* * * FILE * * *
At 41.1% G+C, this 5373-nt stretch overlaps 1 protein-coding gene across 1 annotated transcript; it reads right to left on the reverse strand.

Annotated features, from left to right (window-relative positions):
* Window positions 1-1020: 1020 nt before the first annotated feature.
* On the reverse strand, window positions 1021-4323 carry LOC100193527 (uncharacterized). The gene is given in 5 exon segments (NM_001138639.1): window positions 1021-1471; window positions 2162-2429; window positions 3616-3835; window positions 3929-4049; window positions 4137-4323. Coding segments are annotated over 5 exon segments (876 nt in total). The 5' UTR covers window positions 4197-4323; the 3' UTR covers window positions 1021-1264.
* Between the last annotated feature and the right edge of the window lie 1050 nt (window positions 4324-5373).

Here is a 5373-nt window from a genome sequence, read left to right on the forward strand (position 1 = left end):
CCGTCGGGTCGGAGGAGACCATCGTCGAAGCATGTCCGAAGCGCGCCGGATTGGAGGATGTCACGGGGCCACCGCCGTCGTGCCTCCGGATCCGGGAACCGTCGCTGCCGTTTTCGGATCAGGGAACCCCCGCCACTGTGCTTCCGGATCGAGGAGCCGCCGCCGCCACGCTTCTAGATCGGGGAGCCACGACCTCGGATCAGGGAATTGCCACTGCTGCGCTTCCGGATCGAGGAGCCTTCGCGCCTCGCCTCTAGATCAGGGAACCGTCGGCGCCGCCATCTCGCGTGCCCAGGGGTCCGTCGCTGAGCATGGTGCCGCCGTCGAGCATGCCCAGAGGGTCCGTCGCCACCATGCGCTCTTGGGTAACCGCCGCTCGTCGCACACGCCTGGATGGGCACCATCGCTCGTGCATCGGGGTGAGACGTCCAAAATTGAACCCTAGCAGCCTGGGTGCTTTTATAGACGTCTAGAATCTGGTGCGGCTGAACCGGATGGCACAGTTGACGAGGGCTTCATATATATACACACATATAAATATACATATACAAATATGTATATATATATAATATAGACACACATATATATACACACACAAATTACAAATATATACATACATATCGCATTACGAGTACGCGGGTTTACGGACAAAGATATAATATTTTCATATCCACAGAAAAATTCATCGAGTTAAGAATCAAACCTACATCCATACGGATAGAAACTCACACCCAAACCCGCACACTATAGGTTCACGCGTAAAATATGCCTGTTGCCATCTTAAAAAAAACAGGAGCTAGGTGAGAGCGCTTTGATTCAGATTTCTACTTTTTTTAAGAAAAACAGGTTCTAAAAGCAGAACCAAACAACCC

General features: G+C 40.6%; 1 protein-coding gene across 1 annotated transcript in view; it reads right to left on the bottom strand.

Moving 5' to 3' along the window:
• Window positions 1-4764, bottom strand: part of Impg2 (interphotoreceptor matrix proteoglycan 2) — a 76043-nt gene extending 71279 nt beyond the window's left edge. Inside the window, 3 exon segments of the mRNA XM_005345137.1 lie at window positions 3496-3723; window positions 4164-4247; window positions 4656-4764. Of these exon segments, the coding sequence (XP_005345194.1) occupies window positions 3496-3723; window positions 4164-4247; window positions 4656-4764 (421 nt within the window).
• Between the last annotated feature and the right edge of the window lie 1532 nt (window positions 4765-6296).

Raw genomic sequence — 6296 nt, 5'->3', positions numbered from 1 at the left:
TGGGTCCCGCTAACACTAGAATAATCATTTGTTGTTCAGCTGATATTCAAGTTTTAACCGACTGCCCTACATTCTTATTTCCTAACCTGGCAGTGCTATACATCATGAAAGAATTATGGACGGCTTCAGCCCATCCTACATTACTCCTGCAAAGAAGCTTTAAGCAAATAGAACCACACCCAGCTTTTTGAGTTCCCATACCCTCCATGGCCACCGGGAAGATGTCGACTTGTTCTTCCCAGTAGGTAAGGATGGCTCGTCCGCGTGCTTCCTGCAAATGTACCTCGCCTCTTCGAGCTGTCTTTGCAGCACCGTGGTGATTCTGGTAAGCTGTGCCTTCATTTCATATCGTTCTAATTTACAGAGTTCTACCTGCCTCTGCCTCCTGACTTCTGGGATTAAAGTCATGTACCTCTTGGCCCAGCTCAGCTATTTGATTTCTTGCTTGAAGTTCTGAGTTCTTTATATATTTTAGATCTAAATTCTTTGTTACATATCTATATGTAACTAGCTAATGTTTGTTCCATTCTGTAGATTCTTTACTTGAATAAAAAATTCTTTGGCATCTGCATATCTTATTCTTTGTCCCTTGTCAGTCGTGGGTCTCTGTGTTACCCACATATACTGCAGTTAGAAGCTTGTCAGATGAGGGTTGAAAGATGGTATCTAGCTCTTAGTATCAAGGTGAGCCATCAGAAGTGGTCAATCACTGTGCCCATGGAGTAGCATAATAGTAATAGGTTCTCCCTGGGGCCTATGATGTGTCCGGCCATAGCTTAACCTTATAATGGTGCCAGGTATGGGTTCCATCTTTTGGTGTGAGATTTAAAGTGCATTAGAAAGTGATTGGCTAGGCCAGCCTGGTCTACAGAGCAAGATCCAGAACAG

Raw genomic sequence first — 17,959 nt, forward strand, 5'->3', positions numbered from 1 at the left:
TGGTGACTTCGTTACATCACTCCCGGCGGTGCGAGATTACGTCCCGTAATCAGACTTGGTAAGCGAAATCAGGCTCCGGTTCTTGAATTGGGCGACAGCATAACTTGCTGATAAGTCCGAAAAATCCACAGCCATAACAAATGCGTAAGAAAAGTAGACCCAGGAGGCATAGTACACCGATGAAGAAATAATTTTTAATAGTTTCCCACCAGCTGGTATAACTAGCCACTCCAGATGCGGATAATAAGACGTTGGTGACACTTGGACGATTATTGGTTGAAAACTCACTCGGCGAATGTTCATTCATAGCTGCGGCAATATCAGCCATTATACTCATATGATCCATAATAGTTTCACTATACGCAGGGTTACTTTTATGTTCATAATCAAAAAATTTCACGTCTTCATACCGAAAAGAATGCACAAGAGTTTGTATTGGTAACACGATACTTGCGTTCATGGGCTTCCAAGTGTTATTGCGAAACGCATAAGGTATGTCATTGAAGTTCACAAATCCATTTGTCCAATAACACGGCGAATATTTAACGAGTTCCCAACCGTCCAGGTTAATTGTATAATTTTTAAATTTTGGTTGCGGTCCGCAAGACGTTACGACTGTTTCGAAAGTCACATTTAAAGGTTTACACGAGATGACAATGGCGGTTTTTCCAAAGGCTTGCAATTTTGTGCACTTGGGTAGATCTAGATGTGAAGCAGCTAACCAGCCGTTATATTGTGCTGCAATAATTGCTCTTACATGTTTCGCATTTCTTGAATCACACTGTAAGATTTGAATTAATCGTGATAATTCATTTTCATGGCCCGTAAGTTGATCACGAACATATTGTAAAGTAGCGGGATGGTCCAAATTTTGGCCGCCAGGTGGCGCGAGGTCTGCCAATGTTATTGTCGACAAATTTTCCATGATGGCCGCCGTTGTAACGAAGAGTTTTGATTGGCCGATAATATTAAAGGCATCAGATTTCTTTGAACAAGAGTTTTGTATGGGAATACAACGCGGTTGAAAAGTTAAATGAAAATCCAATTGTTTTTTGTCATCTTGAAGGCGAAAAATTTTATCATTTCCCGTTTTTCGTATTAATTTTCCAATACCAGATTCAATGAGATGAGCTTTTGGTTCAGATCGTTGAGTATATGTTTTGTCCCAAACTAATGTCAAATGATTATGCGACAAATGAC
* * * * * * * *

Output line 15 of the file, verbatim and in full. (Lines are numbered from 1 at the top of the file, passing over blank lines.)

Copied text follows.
TGGTGACTTCGTTACATCACTCCCGGCGGTGCGAGATTACGTCCCGTAATCAGACTTGGTAAGCGAAATCAGGCTCCGGTTCTTGAATTGGGCGACAGCATAACTTGCTGATAAGTCCGAAAAATCCACAGCCATAACAAATGCGTAAGAAAAGTAGACCCAGGAGGCATAGTACACCGATGAAGAAATAATTTTTAATAGTTTCCCACCAGCTGGTATAACTAGCCACTCCAGATGCGGATAATAAGACGTTGGTGACACTTGGACGATTATTGGTTGAAAACTCACTCGGCGAATGTTCATTCATAGCTGCGGCAATATCAGCCATTATACTCATATGATCCATAATAGTTTCACTATACGCAGGGTTACTTTTATGTTCATAATCAAAAAATTTCACGTCTTCATACCGAAAAGAATGCACAAGAGTTTGTATTGGTAACACGATACTTGCGTTCATGGGCTTCCAAGTGTTATTGCGAAACGCATAAGGTATGTCATTGAAGTTCACAAATCCATTTGTCCAATAACACGGCGAATATTTAACGAGTTCCCAACCGTCCAGGTTAATTGTATAATTTTTAAATTTTGGTTGCGGTCCGCAAGACGTTACGACTGTTTCGAAAGTCACATTTAAAGGTTTACACGAGATGACAATGGCGGTTTTTCCAAAGGCTTGCAATTTTGTGCACTTGGGTAGATCTAGATGTGAAGCAGCTAACCAGCCGTTATATTGTGCTGCAATAATTGCTCTTACATGTTTCGCATTTCTTGAATCACACTGTAAGATTTGAATTAATCGTGATAATTCATTTTCATGGCCCGTAAGTTGATCACGAACATATTGTAAAGTAGCGGGATGGTCCAAATTTTGGCCGCCAGGTGGCGCGAGGTCTGCCAATGTTATTGTCGACAAATTTTCCATGATGGCCGCCGTTGTAACGAAGAGTTTTGATTGGCCGATAATATTAAAGGCATCAGATTTCTTTGAACAAGAGTTTTGTATGGGAATACAACGCGGTTGAAAAGTTAAATGAAAATCCAATTGTTTTTTGTCATCTTGAAGGCGAAAAATTTTATCATTTCCCGTTTTTCGTATTAATTTTCCAATACCAGATTCAATGAGATGAGCTTTTGGTTCAGATCGTTGAGTATATGTTTTGTCCCAAACTAATGTCAAATGATTATGCGACAAATGAC